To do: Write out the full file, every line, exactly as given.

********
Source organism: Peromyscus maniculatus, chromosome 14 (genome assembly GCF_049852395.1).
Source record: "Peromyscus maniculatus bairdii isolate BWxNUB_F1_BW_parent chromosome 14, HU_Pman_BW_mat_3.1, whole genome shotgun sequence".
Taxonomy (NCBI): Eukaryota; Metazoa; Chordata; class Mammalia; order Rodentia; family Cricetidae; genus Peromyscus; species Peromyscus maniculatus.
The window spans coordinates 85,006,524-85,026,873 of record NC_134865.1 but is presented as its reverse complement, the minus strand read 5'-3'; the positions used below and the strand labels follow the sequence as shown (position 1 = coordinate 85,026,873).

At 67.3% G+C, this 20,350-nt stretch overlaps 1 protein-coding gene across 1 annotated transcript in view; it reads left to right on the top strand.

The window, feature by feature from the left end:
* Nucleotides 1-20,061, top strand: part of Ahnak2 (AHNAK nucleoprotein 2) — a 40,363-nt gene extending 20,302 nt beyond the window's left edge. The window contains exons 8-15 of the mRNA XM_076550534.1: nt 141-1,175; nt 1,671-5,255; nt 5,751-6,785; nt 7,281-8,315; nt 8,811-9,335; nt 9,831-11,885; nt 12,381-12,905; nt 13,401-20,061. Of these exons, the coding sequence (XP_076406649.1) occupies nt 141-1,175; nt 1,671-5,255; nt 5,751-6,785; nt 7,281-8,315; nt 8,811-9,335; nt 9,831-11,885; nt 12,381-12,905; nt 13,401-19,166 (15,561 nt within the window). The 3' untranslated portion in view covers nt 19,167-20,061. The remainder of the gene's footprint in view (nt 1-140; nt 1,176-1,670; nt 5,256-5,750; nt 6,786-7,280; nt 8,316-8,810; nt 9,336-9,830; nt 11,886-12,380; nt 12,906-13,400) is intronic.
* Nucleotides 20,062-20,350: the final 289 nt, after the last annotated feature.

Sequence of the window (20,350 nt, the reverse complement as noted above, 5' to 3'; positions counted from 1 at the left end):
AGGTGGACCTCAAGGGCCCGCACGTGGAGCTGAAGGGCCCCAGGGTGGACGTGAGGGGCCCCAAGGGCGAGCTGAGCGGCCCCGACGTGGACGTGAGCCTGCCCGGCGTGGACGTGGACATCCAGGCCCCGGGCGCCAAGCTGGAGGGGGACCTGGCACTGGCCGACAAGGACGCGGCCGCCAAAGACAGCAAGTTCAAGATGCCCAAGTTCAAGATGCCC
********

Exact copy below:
Source organism: Peromyscus maniculatus, chromosome 14 (genome assembly GCF_049852395.1).
Source record: "Peromyscus maniculatus bairdii isolate BWxNUB_F1_BW_parent chromosome 14, HU_Pman_BW_mat_3.1, whole genome shotgun sequence".
Taxonomy (NCBI): Eukaryota; Metazoa; Chordata; class Mammalia; order Rodentia; family Cricetidae; genus Peromyscus; species Peromyscus maniculatus.
The window spans coordinates 85,006,524-85,026,873 of record NC_134865.1 but is presented as its reverse complement, the minus strand read 5'-3'; the positions used below and the strand labels follow the sequence as shown (position 1 = coordinate 85,026,873).

At 67.3% G+C, this 20,350-nt stretch overlaps 1 protein-coding gene across 1 annotated transcript in view; it reads left to right on the top strand.

The window, feature by feature from the left end:
* Nucleotides 1-20,061, top strand: part of Ahnak2 (AHNAK nucleoprotein 2) — a 40,363-nt gene extending 20,302 nt beyond the window's left edge. The window contains exons 8-15 of the mRNA XM_076550534.1: nt 141-1,175; nt 1,671-5,255; nt 5,751-6,785; nt 7,281-8,315; nt 8,811-9,335; nt 9,831-11,885; nt 12,381-12,905; nt 13,401-20,061. Of these exons, the coding sequence (XP_076406649.1) occupies nt 141-1,175; nt 1,671-5,255; nt 5,751-6,785; nt 7,281-8,315; nt 8,811-9,335; nt 9,831-11,885; nt 12,381-12,905; nt 13,401-19,166 (15,561 nt within the window). The 3' untranslated portion in view covers nt 19,167-20,061. The remainder of the gene's footprint in view (nt 1-140; nt 1,176-1,670; nt 5,256-5,750; nt 6,786-7,280; nt 8,316-8,810; nt 9,336-9,830; nt 11,886-12,380; nt 12,906-13,400) is intronic.
* Nucleotides 20,062-20,350: the final 289 nt, after the last annotated feature.

Sequence of the window (20,350 nt, the reverse complement as noted above, 5' to 3'; positions counted from 1 at the left end):
AGGTGGACCTCAAGGGCCCGCACGTGGAGCTGAAGGGCCCCAGGGTGGACGTGAGGGGCCCCAAGGGCGAGCTGAGCGGCCCCGACGTGGACGTGAGCCTGCCCGGCGTGGACGTGGACATCCAGGCCCCGGGCGCCAAGCTGGAGGGGGACCTGGCACTGGCCGACAAGGACGCGGCCGCCAAAGACAGCAAGTTCAAGATGCCCAAGTTCAAGATGCCC